Economists use the term "opportunity cost" to describe the cost of taking one action instead of another. Here's an example that should bring the concept close to home: Let's say I choose project A over project B. If project A makes me $10,000 and Project B would have made me only $3,000 with the same effort, I have chosen well. If the reverse is true — Project A made me $3,000 and Project B would have made me $10,000 — the opportunity cost of my choice is, in dollar terms, $7,000, and I have not chosen so well.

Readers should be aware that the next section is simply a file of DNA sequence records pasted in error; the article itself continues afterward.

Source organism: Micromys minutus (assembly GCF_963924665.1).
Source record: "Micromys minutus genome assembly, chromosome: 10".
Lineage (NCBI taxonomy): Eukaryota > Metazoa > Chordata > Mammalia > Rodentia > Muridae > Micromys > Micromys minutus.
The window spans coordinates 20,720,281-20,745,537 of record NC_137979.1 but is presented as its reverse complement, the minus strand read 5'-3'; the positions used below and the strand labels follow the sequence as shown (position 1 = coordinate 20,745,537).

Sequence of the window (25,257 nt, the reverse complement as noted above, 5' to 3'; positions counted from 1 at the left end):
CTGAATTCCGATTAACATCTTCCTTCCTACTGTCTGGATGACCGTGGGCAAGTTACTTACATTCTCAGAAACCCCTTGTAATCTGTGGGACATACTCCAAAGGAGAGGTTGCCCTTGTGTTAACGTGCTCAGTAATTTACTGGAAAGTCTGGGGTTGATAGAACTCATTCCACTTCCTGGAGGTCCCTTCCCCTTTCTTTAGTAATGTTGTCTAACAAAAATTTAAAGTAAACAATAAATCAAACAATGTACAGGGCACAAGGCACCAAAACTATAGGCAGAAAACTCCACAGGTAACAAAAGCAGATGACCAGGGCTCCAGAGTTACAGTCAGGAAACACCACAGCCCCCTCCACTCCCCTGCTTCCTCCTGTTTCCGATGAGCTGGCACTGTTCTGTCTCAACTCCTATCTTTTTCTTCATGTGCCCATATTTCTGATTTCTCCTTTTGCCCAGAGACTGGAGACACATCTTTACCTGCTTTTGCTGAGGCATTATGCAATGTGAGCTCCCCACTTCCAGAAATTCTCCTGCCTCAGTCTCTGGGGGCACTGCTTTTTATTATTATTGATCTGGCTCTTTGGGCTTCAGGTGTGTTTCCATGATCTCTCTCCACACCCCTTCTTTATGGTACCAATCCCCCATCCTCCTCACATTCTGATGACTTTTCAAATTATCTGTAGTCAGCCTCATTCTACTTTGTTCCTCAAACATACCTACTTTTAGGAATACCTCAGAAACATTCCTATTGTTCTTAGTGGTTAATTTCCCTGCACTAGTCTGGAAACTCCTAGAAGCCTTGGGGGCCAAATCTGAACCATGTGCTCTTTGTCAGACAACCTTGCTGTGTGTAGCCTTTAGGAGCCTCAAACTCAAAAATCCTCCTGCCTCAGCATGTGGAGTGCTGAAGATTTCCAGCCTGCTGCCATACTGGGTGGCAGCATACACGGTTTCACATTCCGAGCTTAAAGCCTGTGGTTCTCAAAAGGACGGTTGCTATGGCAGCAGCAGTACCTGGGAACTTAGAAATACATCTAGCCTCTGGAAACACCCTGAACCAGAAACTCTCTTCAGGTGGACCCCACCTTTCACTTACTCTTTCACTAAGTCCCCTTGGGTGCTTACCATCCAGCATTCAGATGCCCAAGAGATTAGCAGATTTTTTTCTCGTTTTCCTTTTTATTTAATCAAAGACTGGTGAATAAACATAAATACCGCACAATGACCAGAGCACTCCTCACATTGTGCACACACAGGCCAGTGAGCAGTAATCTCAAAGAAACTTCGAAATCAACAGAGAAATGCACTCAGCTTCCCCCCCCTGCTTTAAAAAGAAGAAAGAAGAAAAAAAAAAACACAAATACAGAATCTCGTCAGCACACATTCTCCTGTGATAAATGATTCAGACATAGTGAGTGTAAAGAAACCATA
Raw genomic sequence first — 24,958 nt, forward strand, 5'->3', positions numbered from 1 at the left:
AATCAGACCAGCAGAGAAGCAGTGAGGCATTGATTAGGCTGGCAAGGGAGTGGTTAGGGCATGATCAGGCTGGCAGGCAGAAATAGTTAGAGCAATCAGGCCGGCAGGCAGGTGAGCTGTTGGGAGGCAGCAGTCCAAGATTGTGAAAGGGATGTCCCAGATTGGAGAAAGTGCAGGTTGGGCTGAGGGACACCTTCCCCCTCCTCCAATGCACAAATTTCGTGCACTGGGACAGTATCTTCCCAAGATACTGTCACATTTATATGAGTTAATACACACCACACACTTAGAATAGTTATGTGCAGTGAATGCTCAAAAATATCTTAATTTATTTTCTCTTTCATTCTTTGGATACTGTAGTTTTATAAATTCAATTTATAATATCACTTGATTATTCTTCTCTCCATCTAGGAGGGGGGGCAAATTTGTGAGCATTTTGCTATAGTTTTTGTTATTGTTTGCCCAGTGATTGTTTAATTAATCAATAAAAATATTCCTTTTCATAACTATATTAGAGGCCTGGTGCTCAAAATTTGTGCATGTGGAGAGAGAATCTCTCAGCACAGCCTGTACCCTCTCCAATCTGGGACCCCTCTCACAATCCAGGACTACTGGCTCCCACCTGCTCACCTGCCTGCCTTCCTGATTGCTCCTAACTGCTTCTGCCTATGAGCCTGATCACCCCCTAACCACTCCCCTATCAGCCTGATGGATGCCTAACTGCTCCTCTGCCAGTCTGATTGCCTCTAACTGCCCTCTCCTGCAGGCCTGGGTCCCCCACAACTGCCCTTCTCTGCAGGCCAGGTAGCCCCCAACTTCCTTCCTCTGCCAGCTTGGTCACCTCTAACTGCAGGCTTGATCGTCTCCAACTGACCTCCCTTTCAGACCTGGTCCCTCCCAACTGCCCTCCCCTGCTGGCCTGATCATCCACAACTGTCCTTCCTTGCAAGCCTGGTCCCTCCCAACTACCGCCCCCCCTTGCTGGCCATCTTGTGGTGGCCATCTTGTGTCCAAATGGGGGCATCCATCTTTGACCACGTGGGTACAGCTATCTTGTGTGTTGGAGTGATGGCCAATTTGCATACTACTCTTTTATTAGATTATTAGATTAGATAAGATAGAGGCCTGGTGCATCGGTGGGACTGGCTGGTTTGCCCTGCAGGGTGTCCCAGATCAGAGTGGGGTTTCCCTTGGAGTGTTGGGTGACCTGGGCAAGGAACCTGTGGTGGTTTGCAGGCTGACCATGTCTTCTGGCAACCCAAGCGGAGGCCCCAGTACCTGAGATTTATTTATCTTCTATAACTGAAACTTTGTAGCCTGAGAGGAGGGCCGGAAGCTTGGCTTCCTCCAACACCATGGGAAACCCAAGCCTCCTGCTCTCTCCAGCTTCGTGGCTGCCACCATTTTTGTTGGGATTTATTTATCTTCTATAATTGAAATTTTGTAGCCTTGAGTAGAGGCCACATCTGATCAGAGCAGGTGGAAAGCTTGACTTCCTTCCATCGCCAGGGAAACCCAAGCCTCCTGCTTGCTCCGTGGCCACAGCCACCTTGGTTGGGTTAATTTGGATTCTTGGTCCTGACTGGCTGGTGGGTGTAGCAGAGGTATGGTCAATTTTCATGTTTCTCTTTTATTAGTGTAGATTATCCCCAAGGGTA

To the extent that I was even conscious of such choices in the early years of owning my business, I often felt that they were being made for me. Once I was able to get my business to the point where I had some control over it, however, I began thinking about opportunity costs.
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